Algerian Farmers in ‘State of Shock’ After Week of Deadly Fires

While the damage to olive groves has yet to be fully assessed, some experts believe the fires will impact the 2021 harvest and prices.
Smoke from Algerian fires (center of photo) captured by Nasa's Earth Observatory
By Paolo DeAndreis
Aug. 24, 2021 09:42 UTC

Smoldering ash has replaced thou­sands of hectares of for­est, veg­e­ta­tion and crop­lands in north­ern Algeria.

A full week of rag­ing wild­fires has ended, leav­ing dozens of casu­al­ties and hun­dreds of burned houses. Many olive groves have lit­er­ally dis­ap­peared in the north­ern region of Kabylia, the heart of Algerian olive farm­ing, and the area most hit by the fires.

Olive grow­ers are at the moment in a state of shock. They have seen their olive trees burn as well as their farms… some have even lost rel­a­tives in those vil­lages that suf­fered from the fires.- Nagueb Ladjouz, exporter, Huile d’o­live de Kabylie

According to LeMonde, the local author­i­ties have now declared the end of the emer­gency oper­a­tions. They esti­mate that the wild­fires have affected 26 of 58 Algerian pre­fec­tures and killed at least 90 peo­ple.

See Also:Thousands of Hectares of Olive Trees Burned to Ashes Across Southern Turkey

Farmers are still count­ing the dam­age to the olive trees,” Nagueb Ladjouzi, an Algerian olive oil exporter for the Huile d’o­live de Kabylie, told Olive Oil Times. At the moment, we have esti­mates of at least 9,000 of the exist­ing 38,000 hectares in the Tizi Ouzou province and may con­firm the dam­age to 800 hectares in the Béjaïa area, both in the Kabylia region.”

According to Ladjouzi, it will take some time to fully assess the extent of the dam­age to local olive farm­ers and how the fires will impact the 2021 har­vest.

Olive grow­ers are at the moment in a state of shock,” he said. They have seen their olive trees burn as well as their farms with live­stock and some have even lost rel­a­tives in those vil­lages that suf­fered from the fires.”

According to World Grain, a trade pub­li­ca­tion, Algeria’s agri­cul­tural sec­tor has been hit by severe drought, which has already hurt cereal pro­duc­ers.

In its sum­mer update at the begin­ning of August, the Foreign Agriculture Service of the United States Department of Agriculture high­lighteddry pock­ets” in the veg­e­ta­tion in sev­eral Algerian regions and reported the fore­cast of a drop­ping yield due to a rain­fall deficit.

Consequences will be severe on the next olive har­vest which was already weak­ened by the drought,” Ladjouzi said. We must expect an olive oil price hike in Algeria because of the drop­ping yields.”

According to the local experts, among the rea­sons for the fire has been the lack of good farm­ing prac­tices.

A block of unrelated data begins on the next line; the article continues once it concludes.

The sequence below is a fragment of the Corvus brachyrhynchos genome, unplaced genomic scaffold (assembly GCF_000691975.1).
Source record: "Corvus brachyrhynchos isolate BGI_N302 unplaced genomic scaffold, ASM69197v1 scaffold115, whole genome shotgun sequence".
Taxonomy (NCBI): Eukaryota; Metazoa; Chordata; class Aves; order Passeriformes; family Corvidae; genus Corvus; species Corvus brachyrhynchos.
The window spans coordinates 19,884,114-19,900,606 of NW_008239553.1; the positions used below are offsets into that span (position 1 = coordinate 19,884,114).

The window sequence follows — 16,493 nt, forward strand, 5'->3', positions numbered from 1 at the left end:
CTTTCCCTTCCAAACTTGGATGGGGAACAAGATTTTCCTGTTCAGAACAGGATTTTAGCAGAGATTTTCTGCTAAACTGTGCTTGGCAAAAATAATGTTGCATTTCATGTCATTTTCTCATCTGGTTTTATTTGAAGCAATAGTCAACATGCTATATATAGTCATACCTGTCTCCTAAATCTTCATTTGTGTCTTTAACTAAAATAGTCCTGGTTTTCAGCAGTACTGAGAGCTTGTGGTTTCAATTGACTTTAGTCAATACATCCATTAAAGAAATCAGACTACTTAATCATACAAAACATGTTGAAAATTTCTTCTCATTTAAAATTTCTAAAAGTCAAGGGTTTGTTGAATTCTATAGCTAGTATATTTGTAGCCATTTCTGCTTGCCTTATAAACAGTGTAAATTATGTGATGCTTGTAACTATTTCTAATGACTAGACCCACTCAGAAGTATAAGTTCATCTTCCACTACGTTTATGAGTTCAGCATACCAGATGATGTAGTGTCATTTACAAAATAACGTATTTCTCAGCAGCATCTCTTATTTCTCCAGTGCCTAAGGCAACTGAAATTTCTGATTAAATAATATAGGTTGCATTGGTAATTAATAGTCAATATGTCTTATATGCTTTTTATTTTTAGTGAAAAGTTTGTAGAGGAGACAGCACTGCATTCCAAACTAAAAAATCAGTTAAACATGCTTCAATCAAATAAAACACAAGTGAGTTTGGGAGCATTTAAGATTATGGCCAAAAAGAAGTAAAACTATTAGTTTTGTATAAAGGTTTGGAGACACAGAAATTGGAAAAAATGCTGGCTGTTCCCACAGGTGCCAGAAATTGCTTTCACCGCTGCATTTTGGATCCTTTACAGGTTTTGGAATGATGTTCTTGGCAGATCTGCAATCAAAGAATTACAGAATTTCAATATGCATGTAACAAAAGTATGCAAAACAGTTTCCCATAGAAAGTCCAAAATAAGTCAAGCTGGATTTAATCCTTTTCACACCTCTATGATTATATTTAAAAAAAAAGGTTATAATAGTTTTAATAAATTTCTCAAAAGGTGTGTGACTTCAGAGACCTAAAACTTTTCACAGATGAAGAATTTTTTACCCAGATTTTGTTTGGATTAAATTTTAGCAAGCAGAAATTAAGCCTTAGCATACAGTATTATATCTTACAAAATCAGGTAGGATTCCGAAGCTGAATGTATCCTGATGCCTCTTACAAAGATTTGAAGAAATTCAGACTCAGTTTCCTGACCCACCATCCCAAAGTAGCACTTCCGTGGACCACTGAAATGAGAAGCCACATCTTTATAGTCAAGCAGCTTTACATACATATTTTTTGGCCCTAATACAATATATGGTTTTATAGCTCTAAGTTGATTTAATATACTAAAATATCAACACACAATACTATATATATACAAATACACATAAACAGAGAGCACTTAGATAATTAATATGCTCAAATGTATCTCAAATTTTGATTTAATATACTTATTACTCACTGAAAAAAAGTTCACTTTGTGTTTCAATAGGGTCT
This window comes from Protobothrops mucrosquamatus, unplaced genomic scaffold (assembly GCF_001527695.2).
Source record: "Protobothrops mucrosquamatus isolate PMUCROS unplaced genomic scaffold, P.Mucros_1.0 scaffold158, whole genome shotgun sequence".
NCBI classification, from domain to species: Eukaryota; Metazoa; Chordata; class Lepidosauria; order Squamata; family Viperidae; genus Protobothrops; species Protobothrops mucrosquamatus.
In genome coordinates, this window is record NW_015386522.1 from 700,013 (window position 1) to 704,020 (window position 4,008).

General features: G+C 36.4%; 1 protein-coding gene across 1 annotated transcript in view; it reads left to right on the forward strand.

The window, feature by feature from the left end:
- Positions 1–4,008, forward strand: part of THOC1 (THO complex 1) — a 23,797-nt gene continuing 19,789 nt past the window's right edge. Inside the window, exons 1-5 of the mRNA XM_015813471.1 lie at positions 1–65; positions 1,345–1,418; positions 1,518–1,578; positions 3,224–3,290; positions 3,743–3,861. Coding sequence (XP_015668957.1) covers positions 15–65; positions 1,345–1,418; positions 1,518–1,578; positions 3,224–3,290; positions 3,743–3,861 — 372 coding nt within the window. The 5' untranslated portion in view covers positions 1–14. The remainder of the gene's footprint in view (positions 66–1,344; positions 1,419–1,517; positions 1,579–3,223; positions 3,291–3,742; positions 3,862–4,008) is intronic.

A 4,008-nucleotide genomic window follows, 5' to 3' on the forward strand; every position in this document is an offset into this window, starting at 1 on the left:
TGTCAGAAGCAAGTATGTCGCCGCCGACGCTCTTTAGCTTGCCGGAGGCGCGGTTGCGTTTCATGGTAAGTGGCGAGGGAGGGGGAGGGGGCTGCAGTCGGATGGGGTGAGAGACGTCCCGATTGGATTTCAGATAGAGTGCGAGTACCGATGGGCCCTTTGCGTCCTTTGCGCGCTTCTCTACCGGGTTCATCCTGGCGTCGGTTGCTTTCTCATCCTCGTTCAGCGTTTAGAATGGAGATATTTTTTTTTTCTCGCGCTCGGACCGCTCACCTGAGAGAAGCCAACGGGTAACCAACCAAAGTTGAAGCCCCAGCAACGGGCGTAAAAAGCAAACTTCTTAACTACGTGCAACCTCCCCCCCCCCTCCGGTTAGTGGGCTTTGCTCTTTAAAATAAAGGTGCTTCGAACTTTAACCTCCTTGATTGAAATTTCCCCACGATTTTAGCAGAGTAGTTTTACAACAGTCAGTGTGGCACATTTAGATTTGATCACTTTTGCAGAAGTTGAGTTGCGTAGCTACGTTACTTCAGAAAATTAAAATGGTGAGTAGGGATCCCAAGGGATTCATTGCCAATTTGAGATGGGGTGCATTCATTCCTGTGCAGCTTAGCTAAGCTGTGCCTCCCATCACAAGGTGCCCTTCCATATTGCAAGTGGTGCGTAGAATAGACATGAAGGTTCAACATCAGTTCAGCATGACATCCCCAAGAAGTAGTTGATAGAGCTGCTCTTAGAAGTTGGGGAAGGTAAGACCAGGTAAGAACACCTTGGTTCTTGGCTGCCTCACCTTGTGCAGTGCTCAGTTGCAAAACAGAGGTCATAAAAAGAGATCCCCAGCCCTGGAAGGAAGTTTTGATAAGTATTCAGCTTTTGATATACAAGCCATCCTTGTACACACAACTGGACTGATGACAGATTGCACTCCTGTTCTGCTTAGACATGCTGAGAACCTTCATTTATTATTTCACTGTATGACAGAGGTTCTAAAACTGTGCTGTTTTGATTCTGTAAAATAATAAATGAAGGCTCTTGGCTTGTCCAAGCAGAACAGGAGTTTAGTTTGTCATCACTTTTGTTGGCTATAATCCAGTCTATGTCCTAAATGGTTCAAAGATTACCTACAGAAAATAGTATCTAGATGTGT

Before 1980, olive grow­ers knew how to con­tain the fires by keep­ing the groves clear of sub-fore­stal veg­e­ta­tion or even using pear trees bar­ri­ers as fire­walls,” Ladjouzi said. These prac­tices and uses have been lost since.”

The Food and Agriculture Organization of the United Nations (FAO) esti­mates that Algeria’s forests cover about 0.9 per­cent of its ter­ri­tory, about 2.15 mil­lion hectares. Meanwhile, crops cover about 718,000 hectares and account for 15 per­cent of land use in the north­ern provinces.

See Also:Heatwave, Deadly Fires Threaten the Approaching Olive Harvest in Greece

According to LeMonde, the region has an annual fire sea­son, but the phe­nom­e­non is inten­si­fy­ing.

While the total amount of dam­age from the wild­fires is still unknown, local author­i­ties believe that it will be higher than the 44,000 hectares of veg­e­ta­tion burned in 2020.

While the dam­age has yet to be assessed as well as com­pen­sa­tions for farm­ers, doubts grow about the ori­gin of the fires.

AfricaNews reported that the Algeria secu­rity coun­cil, headed by President Abdelmadjid Tebboune, has accused arson­ists of start­ing some of the fires and linked their activ­i­ties to Moroccan inter­ests.


In a state­ment, the gov­ern­ment said that the inces­sant hos­tile acts car­ried out by Morocco against Algeria have neces­si­tated the review of rela­tions between the two coun­tries.”

In its state­ment, Algerian author­i­ties said that the arson­ists have received sup­port both from Morocco and Israel, accord­ing to The Times of Israel.

However, local experts said the numer­ous fires in the Mediterranean basin should push the gov­ern­ment to imple­ment new pre­ven­tion mea­sures and invest in fire­fight­ing infra­struc­ture and tech­nol­ogy.

According to the United Nations, tem­per­a­tures in Algeria hit 47 ºC on the worst days of the fires, exac­er­bat­ing them.

The extent of the mas­sive for­est blazes in the North African coun­try was clearly vis­i­ble from space and pub­lished by Nasa”, the UN said. One image, cap­tured by the Aqua satel­lite, showed a vast plume of smoke over north­ern Algeria, where more than 62,000 hectares have burned so far this year.”

Nasa’s Earth Observatory had sin­gled out the Kabylia region as the most hit, with the bright white por­tions of the smoke plume sug­gested the pres­ence of pyrocu­mu­lonim­bus fire clouds.”


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